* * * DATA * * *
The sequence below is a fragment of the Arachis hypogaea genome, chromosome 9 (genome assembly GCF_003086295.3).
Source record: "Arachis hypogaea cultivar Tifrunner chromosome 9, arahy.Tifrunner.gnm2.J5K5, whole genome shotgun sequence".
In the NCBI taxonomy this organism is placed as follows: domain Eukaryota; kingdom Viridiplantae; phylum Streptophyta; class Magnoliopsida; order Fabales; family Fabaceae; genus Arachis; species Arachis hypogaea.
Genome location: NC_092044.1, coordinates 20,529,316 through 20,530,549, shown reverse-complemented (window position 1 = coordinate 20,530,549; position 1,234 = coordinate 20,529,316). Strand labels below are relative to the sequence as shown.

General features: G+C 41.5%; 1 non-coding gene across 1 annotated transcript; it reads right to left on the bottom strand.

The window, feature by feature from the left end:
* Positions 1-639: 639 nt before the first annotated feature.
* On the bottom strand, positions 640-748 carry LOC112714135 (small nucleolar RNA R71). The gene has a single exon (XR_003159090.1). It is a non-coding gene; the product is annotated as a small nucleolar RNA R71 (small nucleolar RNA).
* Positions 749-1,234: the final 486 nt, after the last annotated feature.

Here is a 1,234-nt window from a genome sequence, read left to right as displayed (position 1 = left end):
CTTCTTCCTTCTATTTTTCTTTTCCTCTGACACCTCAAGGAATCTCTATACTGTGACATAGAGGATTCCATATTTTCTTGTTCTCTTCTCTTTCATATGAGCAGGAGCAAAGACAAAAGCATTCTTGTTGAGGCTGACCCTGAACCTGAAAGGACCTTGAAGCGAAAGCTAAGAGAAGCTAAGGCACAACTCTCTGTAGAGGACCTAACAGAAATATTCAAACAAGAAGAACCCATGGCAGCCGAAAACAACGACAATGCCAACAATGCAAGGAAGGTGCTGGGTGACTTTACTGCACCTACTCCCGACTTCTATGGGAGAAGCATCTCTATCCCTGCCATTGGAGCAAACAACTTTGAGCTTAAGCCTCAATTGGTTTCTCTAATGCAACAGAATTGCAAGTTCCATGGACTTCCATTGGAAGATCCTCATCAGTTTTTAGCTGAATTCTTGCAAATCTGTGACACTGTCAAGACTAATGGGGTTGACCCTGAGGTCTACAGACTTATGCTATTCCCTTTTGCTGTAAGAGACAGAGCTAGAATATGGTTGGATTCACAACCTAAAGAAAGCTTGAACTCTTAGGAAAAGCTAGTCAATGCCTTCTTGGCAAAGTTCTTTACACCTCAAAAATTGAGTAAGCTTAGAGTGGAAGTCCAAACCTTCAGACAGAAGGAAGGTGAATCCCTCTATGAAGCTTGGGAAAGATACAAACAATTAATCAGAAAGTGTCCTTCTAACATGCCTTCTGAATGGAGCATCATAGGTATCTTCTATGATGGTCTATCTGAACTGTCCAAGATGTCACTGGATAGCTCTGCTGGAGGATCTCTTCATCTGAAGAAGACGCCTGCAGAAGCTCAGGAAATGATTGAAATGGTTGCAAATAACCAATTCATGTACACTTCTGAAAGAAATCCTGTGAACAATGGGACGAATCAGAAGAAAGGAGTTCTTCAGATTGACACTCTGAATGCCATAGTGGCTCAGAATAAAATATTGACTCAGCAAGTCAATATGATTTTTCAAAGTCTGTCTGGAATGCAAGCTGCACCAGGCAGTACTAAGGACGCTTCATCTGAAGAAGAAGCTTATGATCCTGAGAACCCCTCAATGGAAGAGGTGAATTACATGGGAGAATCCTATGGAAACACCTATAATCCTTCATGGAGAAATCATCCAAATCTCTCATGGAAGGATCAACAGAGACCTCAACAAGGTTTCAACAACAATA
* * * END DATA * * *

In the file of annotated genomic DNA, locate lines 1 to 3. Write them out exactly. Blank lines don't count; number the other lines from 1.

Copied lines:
The sequence below is a fragment of the Arachis hypogaea genome, chromosome 9 (genome assembly GCF_003086295.3).
Source record: "Arachis hypogaea cultivar Tifrunner chromosome 9, arahy.Tifrunner.gnm2.J5K5, whole genome shotgun sequence".
In the NCBI taxonomy this organism is placed as follows: domain Eukaryota; kingdom Viridiplantae; phylum Streptophyta; class Magnoliopsida; order Fabales; family Fabaceae; genus Arachis; species Arachis hypogaea.